Get Great Flavors With Our Ornamental Peppers Guide
When most of us think of peppers, we think of spicy dishes and exotic entrees, but some varieties of pepper can also add flavor to your garden. Ornamental peppers are a unique and functional accent for the home that produces a bounty of color around the fall and winter holidays. These flashy fruits are more than just for show, too- ornamental peppers are completely edible, albeit spicy. With the right care, you can cultivate a gorgeous pepper plant in your own home, and if you’re partial to fiery foods, you can even use the fruits of your labor in your cooking.
What are Ornamental Peppers?
Native to Central and South America, ornamental pepper plants produce glossy green foliage and small white flowers in the summertime that later turn into clusters of vibrant fruit. Different cultivars of Capsicum annuum produce a rainbow of colors, including red, purple, yellow, and orange. Ornamental pepper varieties such as the Black Pearl even come in mesmerizing shades of violet so deep that they look almost black.
Peppers often change color as they ripen, so you may get to see multiple colors emerge from just one pepper plant. For example, as Bolivian Rainbow peppers mature, they go through an entire spectrum of color, from purple to yellow and then from orange to red. During fruiting season, you’ll see all of these colors nestled among the leaves of this stunning plant.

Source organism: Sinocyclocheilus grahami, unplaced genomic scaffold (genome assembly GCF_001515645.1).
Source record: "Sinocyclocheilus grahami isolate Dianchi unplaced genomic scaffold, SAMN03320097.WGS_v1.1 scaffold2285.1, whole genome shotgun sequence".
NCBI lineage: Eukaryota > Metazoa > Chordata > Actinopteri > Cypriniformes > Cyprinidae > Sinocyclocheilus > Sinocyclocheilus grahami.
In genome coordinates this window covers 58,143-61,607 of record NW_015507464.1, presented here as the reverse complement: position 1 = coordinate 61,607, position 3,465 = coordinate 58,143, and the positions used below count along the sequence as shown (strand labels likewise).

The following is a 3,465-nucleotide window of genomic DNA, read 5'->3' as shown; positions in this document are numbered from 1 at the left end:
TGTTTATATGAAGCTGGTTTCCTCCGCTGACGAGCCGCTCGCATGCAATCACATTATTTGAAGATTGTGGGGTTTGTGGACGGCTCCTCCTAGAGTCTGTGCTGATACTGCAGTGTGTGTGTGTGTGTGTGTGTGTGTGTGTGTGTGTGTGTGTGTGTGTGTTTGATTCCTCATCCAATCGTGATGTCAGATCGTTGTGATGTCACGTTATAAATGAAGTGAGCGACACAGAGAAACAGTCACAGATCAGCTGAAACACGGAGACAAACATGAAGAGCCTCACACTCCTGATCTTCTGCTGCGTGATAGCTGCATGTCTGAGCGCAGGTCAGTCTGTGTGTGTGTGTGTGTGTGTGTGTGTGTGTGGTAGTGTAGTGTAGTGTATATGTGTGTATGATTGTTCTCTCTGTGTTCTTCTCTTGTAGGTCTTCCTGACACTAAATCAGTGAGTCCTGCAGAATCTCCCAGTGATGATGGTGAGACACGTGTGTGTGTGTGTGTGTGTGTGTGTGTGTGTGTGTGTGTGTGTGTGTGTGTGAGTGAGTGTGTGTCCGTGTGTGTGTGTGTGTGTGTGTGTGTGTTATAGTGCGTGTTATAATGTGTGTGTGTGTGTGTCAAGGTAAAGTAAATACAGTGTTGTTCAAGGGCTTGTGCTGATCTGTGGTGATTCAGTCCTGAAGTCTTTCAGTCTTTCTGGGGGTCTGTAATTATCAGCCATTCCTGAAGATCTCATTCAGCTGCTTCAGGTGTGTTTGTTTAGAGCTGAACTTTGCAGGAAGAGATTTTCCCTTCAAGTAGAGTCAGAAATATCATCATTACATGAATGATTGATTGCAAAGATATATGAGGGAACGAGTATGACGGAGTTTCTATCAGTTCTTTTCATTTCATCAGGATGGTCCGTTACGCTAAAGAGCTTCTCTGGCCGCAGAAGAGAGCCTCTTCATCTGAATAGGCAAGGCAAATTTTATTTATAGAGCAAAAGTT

The fruit grown on ornamental pepper plants is entirely edible, but this species of pepper is grown for its looks more than its flavor. The peppers produced by cultivars of Capsicum annuum are often incredibly spicy and lack the sweetness of cooking peppers such as bell peppers or jalapeños. The Black Pearl and Bolivian Rainbow plants mentioned above produce peppers that range from between 10,000 and 30,000 Scoville heat units, a unit of measurement used to describe the relative spiciness of a pepper. By comparison, jalapeño peppers usually range between just 2,500 and 5,000 Scoville heat units.
Because ornamental peppers are so hot, it’s a good idea to use gloves when handling seedlings. If you use the peppers in cooking, be sure to wear hand protection and don’t touch your eyes, nose, mouth or other areas of skin. You should also keep your plant somewhere out of the reach of children, as accidental ingestion can lead to tears.
Planting Ornamental Peppers
If you are growing your ornamental pepper from seed, you should start sowing in the in springtime to give your plant plenty of time to develop before it starts producing fruit. Seeds require light for germination, so make sure that they’re not covered or blocked from the sun. You should also keep soil moist for seedlings but not overly soggy, as this can lead to rotting and infection. You should grow seeds in a potting soil that not only contains enough nutrients to support growth, but that also drains well when irrigated.